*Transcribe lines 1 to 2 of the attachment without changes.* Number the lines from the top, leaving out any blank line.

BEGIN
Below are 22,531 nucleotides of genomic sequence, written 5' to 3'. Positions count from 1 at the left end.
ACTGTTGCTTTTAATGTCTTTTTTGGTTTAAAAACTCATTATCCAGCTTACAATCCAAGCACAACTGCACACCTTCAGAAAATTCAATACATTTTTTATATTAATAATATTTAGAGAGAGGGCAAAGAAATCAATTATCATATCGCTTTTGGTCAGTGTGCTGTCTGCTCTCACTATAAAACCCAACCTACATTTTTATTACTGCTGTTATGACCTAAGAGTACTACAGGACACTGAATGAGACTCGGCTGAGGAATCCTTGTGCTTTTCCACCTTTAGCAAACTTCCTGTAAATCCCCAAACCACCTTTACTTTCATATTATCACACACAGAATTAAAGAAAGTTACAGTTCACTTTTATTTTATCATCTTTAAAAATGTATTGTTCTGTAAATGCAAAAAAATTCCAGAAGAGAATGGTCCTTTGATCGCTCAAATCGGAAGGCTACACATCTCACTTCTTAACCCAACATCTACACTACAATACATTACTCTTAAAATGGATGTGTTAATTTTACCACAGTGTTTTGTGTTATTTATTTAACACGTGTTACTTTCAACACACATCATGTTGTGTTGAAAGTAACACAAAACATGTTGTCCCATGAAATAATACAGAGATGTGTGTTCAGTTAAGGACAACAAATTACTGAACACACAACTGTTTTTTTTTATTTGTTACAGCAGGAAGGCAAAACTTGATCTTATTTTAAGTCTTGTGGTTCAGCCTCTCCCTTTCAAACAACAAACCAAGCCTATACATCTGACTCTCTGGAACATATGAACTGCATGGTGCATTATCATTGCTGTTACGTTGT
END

Below are 22,531 nucleotides of genomic sequence, written 5' to 3'. Positions count from 1 at the left end.
ACTGTTGCTTTTAATGTCTTTTTTGGTTTAAAAACTCATTATCCAGCTTACAATCCAAGCACAACTGCACACCTTCAGAAAATTCAATACATTTTTTATATTAATAATATTTAGAGAGAGGGCAAAGAAATCAATTATCATATCGCTTTTGGTCAGTGTGCTGTCTGCTCTCACTATAAAACCCAACCTACATTTTTATTACTGCTGTTATGACCTAAGAGTACTACAGGACACTGAATGAGACTCGGCTGAGGAATCCTTGTGCTTTTCCACCTTTAGCAAACTTCCTGTAAATCCCCAAACCACCTTTACTTTCATATTATCACACACAGAATTAAAGAAAGTTACAGTTCACTTTTATTTTATCATCTTTAAAAATGTATTGTTCTGTAAATGCAAAAAAATTCCAGAAGAGAATGGTCCTTTGATCGCTCAAATCGGAAGGCTACACATCTCACTTCTTAACCCAACATCTACACTACAATACATTACTCTTAAAATGGATGTGTTAATTTTACCACAGTGTTTTGTGTTATTTATTTAACACGTGTTACTTTCAACACACATCATGTTGTGTTGAAAGTAACACAAAACATGTTGTCCCATGAAATAATACAGAGATGTGTGTTCAGTTAAGGACAACAAATTACTGAACACACAACTGTTTTTTTTTATTTGTTACAGCAGGAAGGCAAAACTTGATCTTATTTTAAGTCTTGTGGTTCAGCCTCTCCCTTTCAAACAACAAACCAAGCCTATACATCTGACTCTCTGGAACATATGAACTGCATGGTGCATTATCATTGCTGTTACGTTGT